Chrome, Firefox, Internet Explorer, and Safari are the most popular gateways to the Internet, but if you find these mainstream browsers lacking, we have six feature-rich alternatives worth checking out.

Chrome alternative

Opera (Windows, Mac)

Opera is best known for innovating browser features that become essential, such as tabs and Speed Dial (a visual grid displaying bookmarks and favorite sites). Since Opera adopted WebKit and began taking code from the Chromium Project, it has become a great Google Chrome alternative. Opera runs Chrome extensions alongside its own add-ons, but what stands out most is Opera's touch-friendly interface -- now you can enjoy this familiar Chrome experience on touch-enabled PCs.

Firefox alternative

Pale Moon

Pale Moon (Windows)

Created for Mozilla enthusiasts, Pale Moon boasts the classic Mozilla browser interface -- pre-Australis update. But that doesn't mean that this Firefox spin-off is behind the times. On the contrary, Pale Moon drops support of older hardware in favor of reliability, adds support for 64-bit systems, and enables more browsing customization. Pale Moon also comes with default search engine DuckDuckGo and fully supports Firefox add-ons.

Secure browsing

Comodo Dragon (Windows)

Designed for power surfers, Comodo Dragon is a Chromium-based browser that provides an extra layer of defense as you traverse the murkier digital frontiers. Dragon disables many of Chrome's standard features -- such as Google user tracking, bug tracking, and default Google search settings -- in the name of security. Comodo also offers to route your browsing through its own DNS servers upon installation, where it can make additional checks of SSL certificates. For a Firefox version, check out Ice Dragon.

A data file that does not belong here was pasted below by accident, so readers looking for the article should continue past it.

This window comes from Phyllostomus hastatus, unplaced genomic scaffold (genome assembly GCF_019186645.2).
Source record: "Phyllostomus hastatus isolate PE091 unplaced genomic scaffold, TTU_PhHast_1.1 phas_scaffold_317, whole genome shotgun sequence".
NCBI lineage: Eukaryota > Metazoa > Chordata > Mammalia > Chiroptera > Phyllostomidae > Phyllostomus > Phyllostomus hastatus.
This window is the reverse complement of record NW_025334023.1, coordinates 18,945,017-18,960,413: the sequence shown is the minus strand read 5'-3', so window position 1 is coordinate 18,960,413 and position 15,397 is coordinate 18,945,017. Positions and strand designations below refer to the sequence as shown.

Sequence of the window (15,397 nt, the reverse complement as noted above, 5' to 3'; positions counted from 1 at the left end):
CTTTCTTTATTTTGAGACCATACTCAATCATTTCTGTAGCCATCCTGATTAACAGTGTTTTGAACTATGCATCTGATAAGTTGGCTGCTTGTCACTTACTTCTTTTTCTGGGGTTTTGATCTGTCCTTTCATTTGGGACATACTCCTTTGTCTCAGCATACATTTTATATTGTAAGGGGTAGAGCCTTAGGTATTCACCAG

Media-friendly browsing

Torch (Windows, Mac)

If you need a browser optimized for downloading, sharing, and playing media, then look no further than Torch, a Chromium-based browser designed to let you easily access your entertainment. Torch's media grabber lets you save embedded music and video streams, while the download manager -- which prioritizes speed -- delivers content faster. Torch also features a built-in Torrent downloader that enables file streaming during downloads. Rather than competing with Chrome, Torch aims to deliver the best online entertainment experience, even if you only use it for YouTube cat videos.

Privacy-minded browsing

Tor Browser (Windows, Mac)

To avoid browser trackers, try Tor. This little bundle allows you to access The Onion Network for anonymous Web browsing without requiring you to set up and configure the Tor client separately. Tor Browser is a customized Firefox build that automatically encrypts your data via the Tor client and wipes your cookies and history clean at the end of each session. Tor Browser also comes with additional Firefox extensions like NoScript and HTTPS Everywhere, which ensure safer, tracking-free Web browsing. Best of all, you can install it on a thumb drive for private browsing on the go.

Minimalist browsing

Midori (Windows)

The most popular lightweight browser, Midori doesn't compromise your system resources. Built on the same WebKit engine that powers Chrome and Safari, Midori also supports the latest Web tech, like HTML 5 and CSS 3. However, you still need Adobe Flash Player to make Midori work with most major sites, including Google, Facebook, YouTube, and Twitter.

Raised in the Bay Area but educated on the sandy beaches of San Diego, Tuong writes for specializing in Windows Security and Mobile Apps.